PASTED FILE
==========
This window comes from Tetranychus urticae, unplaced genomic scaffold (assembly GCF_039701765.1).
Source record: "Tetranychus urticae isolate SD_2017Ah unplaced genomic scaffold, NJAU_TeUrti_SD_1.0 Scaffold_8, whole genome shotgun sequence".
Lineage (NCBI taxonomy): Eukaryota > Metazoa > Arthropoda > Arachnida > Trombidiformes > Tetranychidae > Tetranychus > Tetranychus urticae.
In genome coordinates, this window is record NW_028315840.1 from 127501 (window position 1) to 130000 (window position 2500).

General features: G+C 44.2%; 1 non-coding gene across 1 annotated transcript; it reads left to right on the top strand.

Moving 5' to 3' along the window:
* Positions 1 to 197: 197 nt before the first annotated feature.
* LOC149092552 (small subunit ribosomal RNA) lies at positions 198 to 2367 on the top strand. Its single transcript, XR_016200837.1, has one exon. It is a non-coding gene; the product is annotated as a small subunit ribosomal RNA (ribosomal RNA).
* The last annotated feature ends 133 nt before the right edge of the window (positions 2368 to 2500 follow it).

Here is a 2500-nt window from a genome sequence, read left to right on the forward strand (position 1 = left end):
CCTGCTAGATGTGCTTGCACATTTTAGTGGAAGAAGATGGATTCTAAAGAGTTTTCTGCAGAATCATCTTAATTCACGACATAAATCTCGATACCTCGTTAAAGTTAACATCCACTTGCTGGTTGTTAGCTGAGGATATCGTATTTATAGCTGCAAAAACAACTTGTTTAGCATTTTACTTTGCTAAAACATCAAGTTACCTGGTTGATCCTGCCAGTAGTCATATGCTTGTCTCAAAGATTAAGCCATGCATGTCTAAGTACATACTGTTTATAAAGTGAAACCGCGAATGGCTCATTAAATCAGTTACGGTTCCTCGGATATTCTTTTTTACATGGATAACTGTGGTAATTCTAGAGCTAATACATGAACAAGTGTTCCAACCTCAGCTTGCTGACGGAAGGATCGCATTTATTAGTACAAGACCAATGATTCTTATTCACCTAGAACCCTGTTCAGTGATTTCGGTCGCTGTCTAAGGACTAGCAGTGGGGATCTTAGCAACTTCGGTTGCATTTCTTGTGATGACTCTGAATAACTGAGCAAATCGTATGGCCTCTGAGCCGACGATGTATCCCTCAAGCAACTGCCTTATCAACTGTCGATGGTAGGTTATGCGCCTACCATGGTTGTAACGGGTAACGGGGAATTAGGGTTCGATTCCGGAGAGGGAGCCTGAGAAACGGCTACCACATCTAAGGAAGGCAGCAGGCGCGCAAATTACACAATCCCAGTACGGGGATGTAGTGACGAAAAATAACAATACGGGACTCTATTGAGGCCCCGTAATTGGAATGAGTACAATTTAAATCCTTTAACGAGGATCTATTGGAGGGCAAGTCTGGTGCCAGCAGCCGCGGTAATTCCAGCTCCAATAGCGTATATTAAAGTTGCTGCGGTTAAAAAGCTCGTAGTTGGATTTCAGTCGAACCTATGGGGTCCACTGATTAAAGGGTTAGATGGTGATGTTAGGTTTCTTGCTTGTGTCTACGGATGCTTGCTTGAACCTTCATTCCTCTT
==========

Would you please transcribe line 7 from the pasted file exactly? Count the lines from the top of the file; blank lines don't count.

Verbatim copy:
* Positions 1 to 197: 197 nt before the first annotated feature.